Copyright, Trademark, or Patent: Which is it?
There are a variety of legal ways to protect your business from competition, but sometimes sorting through those options can seem like a difficult task. One item might require a copyright, another a trademark, and still another a patent. Whether it’s a new design, creative process, system, or any other variety of creation, it is important that you properly protected yourself. Before looking at getting a business trademark, copyright, or patent, it is important to understand which one actually applies to each type of creation.
Copyright the Creation
Copyrights are necessary more often for creative works than anything else. This applies to literature, art, music, drama, architecture, and a variety of other creative endeavors. Getting a work copyrighted will help protect it from unauthorized reproduction.
Trademark the Image
Business trademark applies to a variety of different elements, typically reserved for a creative aspect of a business to include: slogans, logos, or brand names. Whenever you create a unique logo or slogan, it is important to trademark your creation to ensure that it is not imitated in some way to ride your coat tails. This is especially true with logos, where the trademark will often protect from imitation logos that are deemed to be an indirect copy of your brand.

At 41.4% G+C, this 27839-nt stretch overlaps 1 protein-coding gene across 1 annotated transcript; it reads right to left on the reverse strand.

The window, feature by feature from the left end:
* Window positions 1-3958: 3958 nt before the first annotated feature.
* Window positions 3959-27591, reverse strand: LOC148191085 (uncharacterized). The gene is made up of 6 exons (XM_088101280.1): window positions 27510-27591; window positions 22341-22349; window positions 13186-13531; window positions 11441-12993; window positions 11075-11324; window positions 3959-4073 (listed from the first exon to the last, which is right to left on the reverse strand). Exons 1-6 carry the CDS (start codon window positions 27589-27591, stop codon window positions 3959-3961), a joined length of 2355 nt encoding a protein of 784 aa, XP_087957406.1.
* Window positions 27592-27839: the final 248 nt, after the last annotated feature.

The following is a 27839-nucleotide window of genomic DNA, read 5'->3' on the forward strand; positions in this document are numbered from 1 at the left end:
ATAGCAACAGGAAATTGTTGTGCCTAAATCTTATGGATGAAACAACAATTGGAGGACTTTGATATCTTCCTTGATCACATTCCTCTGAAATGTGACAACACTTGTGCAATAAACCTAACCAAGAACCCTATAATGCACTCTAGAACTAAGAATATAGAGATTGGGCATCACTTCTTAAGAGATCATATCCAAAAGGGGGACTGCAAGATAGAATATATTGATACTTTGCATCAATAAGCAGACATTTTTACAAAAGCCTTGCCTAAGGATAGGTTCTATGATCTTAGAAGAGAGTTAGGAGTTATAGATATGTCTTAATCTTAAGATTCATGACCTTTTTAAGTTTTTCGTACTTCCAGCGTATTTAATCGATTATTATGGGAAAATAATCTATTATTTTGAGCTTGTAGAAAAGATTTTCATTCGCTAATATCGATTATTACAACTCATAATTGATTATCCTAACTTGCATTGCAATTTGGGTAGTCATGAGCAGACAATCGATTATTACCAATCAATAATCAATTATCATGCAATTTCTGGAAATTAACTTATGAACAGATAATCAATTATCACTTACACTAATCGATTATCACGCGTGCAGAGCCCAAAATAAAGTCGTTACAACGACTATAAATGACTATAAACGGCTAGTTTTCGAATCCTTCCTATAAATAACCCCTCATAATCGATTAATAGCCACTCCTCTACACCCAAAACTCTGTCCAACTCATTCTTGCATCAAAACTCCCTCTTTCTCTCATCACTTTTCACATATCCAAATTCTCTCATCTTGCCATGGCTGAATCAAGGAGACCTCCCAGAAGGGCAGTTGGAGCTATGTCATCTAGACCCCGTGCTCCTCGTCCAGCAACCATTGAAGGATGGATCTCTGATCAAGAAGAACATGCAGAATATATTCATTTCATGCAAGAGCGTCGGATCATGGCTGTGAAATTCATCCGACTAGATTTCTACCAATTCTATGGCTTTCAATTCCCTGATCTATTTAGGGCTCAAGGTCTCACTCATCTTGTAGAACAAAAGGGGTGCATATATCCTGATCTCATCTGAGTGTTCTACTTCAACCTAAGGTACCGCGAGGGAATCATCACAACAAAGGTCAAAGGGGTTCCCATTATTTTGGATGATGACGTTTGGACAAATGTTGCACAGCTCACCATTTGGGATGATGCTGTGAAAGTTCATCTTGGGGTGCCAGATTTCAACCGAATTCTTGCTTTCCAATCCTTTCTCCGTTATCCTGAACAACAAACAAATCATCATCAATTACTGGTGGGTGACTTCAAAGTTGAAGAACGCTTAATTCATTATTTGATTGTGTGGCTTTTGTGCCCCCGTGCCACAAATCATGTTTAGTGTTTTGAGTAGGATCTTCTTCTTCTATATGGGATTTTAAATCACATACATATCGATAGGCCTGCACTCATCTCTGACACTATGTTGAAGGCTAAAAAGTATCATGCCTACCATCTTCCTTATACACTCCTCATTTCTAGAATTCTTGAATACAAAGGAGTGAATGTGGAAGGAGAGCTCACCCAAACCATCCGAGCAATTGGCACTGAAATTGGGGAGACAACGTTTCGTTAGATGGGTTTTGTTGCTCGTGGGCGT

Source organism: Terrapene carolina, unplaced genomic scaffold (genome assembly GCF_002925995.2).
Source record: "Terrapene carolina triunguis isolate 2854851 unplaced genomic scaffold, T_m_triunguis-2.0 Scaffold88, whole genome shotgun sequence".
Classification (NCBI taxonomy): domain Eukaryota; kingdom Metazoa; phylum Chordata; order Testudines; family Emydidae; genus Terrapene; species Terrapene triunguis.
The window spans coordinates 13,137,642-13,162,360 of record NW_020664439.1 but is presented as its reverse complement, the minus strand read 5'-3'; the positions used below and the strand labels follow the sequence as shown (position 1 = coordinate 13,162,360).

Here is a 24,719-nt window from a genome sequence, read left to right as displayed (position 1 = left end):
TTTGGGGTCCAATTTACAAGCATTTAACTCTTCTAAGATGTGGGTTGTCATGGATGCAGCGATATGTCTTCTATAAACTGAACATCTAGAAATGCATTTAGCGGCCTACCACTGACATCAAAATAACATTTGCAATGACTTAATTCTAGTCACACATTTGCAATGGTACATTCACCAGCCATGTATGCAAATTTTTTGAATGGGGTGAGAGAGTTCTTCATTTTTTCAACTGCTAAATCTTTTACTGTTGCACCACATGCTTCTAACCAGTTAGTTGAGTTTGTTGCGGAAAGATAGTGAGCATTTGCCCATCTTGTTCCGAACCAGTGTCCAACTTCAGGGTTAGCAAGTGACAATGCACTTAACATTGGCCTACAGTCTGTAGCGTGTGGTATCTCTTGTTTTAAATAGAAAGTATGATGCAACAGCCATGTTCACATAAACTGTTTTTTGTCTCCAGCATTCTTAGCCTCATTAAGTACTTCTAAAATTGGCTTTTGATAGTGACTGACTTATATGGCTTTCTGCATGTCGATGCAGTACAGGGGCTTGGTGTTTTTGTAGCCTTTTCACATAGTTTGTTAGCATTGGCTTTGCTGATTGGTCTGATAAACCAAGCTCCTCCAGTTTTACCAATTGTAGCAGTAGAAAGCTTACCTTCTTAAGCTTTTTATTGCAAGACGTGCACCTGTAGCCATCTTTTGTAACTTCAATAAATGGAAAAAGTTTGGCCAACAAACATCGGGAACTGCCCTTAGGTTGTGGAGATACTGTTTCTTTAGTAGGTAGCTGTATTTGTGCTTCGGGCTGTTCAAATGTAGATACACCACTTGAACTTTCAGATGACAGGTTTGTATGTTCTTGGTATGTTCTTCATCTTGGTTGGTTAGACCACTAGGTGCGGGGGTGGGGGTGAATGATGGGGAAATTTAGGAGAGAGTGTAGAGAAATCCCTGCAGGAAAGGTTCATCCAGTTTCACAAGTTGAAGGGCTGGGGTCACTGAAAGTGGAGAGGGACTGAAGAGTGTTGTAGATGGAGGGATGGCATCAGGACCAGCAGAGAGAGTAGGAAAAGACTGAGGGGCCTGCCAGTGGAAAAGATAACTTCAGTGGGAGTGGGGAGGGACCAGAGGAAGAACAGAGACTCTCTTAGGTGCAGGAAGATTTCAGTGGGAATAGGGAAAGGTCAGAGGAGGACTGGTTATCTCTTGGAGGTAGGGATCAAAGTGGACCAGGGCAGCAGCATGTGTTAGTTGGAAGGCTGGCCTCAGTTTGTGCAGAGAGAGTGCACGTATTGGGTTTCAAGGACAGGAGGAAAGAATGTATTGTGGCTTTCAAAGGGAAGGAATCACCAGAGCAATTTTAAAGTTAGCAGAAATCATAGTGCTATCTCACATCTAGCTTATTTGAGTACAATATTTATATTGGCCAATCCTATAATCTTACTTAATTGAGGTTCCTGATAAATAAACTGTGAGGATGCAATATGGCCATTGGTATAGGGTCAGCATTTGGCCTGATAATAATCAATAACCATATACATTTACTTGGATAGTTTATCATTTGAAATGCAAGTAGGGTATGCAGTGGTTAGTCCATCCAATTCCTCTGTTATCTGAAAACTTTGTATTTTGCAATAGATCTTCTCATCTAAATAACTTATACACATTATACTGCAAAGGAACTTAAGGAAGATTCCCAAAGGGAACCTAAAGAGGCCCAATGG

Patent the Invention
Patents apply to specific inventions and protect the patent holder from others making, using, or selling the patented invention. It is important to realize that this can apply to a physical invention or also to a specific system. In either case, the first to file a patent is the one who gains control over the invention, and they maintain exclusive rights for a set period of time. To make this process easier, you may wish to seek out the help of a business attorney.
Whatever type of protection you need, it is important that you always go about getting it done in a timely fashion. Some of these processes can take a significant amount of time, so it is important you are prepared ahead of time. When you find that you have questions about how to protect your business interests and wish to consult with a Boston business attorney on ways to ensure you get the best protection, contact Jeffrey Cymrot of Sassoon & Cymrot for individual guidance and consultation.